And so I'll talk through some of that as well. So, Hey, Andrew, I've been listening to your podcast for three years, and there's no way I would be this far in my financial journey without your help. Thank you. Well, thank you so much for adding that. And I love it. My fiance and I are getting married next year, and I was wondering if you have any money saving hacks for weddings.

I have some money saved up, but I have no idea how expensive weddings can get. And you are so right about that. Well, First of all, congratulations to you and your fiance for getting engaged. That is absolutely amazing. And it is really cool that you're thinking through this now because weddings are really, really expensive.

And I think this is something we really need to make sure that we keep at bay. Now, I, a long time ago on dollar after dollar, which is my old, old, old blog, wrote a blog post. This was 2016, somewhere around there. Kind of saying, you know, your wedding is your dream day. If you really want to spend your dollars on your wedding, just make a plan and you can spend your dollars on your wedding.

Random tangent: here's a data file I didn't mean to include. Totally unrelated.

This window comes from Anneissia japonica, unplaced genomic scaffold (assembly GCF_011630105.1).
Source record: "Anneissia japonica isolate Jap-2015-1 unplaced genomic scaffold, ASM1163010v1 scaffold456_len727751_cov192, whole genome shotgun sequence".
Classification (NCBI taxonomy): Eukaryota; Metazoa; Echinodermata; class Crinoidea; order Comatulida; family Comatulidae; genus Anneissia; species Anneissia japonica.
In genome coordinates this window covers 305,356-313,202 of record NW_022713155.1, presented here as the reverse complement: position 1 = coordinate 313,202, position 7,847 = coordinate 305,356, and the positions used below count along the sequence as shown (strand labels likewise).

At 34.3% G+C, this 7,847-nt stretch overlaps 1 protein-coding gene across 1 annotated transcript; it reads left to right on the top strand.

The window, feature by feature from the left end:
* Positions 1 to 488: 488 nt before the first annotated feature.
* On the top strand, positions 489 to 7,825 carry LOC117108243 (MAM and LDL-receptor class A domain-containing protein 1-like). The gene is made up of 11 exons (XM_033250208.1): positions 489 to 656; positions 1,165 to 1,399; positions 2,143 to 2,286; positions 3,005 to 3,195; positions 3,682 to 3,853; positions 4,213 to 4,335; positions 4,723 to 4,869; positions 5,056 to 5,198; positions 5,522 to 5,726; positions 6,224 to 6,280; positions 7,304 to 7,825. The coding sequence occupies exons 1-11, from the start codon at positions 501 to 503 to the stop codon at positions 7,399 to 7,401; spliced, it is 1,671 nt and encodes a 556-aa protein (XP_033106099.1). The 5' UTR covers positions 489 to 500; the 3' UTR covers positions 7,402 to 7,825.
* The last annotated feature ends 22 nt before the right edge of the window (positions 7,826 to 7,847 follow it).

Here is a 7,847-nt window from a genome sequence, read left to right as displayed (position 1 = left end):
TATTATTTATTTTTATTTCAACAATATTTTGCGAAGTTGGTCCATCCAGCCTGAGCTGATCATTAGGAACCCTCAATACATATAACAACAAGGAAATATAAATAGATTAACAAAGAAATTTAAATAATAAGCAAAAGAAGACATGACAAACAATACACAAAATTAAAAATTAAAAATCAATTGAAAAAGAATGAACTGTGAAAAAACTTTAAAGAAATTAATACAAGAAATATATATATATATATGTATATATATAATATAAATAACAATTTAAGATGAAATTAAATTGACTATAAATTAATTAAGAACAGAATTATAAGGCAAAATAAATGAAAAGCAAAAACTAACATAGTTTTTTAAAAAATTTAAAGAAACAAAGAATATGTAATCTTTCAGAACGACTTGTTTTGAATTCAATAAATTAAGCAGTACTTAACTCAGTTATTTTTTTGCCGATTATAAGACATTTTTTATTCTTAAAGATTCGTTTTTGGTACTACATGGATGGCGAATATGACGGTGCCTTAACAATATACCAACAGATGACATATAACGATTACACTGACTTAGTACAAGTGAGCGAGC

There's not really anything wrong with that. If you really value your wedding and you want to spend a lot of money on your wedding, I honestly don't have a problem with that. As long as you plan it out, what I don't want you to do is go deep into debt or high interest debt to pay for a wedding. But if you plan out your wedding, there was nothing wrong with spending money on your wedding.

Now, some people may say, well, I wish I never spent money on my wedding. It's only a four hour party, yada, yada, yada. But it is something that you will remember for the rest of your life. It is something you will have with you for the rest of your life. So honestly, I have no problem as long as you planned it out and you could pay cash for majority of these things.

So the first thing I would say is just like if you're looking at your personal finances, figure out what you value most. Sit down with your fiance. Figure out the list of exactly what you guys value most. What are the things that you absolutely must have and what are the things that would just be nice to have, but you can live without.